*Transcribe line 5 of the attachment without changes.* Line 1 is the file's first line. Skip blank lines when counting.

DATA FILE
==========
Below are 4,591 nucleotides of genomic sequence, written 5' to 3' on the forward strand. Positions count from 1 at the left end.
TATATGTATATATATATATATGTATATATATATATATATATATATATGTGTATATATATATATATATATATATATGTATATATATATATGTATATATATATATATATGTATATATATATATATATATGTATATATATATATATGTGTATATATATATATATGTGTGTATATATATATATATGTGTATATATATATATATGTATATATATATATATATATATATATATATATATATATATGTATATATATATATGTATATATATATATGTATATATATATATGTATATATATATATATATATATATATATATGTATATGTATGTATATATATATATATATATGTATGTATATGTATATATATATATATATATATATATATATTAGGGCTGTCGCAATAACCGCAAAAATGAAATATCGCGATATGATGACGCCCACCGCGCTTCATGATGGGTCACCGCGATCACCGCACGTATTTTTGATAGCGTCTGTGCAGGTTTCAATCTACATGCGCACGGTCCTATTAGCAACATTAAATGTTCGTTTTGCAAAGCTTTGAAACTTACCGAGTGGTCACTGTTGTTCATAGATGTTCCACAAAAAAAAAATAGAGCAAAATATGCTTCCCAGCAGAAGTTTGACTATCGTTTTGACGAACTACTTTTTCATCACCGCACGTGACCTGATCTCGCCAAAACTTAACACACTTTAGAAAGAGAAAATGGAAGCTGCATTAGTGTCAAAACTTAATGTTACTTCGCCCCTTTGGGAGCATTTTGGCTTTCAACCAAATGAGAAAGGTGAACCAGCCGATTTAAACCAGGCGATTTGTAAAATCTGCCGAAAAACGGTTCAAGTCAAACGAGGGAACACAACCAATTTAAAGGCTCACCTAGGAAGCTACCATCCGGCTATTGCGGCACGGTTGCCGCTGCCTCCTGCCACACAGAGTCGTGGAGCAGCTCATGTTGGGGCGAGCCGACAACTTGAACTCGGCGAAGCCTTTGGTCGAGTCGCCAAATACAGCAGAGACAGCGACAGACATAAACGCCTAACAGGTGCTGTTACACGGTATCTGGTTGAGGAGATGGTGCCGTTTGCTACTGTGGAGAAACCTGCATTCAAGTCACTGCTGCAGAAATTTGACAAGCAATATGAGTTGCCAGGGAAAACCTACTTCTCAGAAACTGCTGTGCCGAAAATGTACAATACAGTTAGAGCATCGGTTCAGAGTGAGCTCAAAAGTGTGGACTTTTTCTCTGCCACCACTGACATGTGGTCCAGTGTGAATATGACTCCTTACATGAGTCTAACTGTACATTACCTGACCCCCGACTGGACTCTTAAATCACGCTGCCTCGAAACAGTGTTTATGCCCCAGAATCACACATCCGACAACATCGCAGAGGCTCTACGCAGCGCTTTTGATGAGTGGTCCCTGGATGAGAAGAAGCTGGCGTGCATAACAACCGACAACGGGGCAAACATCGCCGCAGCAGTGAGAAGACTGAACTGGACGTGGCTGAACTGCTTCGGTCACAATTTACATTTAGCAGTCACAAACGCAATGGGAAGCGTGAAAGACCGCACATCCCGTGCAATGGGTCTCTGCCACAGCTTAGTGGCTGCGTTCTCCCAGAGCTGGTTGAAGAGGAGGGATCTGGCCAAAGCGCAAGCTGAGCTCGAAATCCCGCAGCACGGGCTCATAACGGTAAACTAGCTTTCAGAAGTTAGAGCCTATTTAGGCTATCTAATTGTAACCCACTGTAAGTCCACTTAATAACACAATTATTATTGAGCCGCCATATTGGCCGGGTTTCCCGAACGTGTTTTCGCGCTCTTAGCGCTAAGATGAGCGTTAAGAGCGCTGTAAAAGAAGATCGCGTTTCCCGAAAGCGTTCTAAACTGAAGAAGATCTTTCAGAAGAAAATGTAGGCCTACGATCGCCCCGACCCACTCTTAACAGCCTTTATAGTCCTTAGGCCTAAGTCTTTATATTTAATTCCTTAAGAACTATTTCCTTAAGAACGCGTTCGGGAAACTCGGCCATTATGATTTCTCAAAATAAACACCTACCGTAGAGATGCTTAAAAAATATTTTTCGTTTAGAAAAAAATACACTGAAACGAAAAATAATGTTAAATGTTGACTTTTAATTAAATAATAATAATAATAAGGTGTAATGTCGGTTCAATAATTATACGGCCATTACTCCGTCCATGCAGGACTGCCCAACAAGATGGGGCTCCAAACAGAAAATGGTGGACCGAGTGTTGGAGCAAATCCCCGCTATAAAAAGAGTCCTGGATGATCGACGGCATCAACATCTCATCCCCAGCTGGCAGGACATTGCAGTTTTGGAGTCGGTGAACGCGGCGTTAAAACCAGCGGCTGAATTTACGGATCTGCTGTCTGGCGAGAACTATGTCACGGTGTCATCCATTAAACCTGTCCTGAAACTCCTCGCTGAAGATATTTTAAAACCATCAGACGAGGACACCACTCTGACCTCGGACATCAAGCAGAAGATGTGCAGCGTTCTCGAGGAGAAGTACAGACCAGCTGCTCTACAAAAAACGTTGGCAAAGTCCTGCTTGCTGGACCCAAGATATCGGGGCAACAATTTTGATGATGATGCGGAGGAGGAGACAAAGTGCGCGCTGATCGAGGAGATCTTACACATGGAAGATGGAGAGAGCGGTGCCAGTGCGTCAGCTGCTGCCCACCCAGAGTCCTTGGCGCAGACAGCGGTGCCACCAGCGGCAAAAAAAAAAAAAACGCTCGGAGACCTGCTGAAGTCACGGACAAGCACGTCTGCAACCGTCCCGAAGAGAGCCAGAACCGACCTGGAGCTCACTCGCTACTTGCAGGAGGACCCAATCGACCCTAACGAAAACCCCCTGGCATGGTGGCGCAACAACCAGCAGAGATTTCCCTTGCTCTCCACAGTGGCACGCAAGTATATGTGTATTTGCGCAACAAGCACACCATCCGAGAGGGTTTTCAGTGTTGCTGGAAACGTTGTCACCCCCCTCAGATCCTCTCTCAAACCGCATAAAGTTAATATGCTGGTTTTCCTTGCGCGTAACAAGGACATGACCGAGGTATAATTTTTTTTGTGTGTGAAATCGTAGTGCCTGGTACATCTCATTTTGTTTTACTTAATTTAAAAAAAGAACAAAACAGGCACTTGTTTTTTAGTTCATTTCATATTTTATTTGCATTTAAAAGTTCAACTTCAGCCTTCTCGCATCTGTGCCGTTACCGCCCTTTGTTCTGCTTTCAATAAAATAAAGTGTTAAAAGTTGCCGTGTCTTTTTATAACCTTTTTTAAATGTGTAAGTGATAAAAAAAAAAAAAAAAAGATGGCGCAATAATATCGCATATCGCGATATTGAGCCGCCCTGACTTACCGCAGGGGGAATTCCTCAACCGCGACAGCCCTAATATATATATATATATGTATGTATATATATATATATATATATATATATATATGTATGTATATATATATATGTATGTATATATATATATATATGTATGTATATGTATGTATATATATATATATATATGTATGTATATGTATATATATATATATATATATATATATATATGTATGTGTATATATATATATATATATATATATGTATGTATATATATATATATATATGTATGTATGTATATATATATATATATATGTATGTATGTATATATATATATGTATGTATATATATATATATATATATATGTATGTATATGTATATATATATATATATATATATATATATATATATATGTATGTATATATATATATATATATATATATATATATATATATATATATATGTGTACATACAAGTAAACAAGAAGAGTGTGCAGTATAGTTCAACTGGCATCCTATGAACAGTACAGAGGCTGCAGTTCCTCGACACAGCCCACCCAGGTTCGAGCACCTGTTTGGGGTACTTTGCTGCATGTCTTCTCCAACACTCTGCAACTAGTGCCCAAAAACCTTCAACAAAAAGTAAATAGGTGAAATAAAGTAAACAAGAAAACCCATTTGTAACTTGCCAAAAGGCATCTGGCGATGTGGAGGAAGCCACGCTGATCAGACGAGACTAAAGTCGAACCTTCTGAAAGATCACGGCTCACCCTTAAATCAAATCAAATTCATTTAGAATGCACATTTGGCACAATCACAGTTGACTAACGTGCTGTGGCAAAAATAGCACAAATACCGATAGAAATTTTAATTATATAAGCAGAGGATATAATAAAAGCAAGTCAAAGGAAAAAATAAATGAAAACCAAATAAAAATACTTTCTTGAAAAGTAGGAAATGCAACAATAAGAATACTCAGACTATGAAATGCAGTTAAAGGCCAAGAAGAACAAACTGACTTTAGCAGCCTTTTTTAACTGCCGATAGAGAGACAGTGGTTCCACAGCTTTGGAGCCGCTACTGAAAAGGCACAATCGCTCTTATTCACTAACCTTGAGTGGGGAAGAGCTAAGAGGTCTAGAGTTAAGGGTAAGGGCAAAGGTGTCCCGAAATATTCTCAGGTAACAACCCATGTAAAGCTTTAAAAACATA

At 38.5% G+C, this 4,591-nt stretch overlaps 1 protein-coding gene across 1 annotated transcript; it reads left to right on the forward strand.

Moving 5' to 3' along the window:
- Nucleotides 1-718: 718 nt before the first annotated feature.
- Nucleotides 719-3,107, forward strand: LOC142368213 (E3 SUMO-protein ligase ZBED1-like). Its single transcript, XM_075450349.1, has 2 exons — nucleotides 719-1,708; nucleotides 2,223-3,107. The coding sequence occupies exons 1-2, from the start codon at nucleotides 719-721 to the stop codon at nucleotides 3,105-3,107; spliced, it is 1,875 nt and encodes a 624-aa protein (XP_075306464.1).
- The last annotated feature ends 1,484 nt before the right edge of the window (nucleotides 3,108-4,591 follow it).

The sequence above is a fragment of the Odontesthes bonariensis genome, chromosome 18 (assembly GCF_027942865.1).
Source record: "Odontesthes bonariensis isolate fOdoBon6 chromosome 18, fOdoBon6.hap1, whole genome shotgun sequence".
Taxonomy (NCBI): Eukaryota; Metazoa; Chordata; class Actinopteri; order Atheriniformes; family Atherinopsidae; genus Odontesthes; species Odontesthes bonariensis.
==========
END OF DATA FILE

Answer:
- Nucleotides 1-718: 718 nt before the first annotated feature.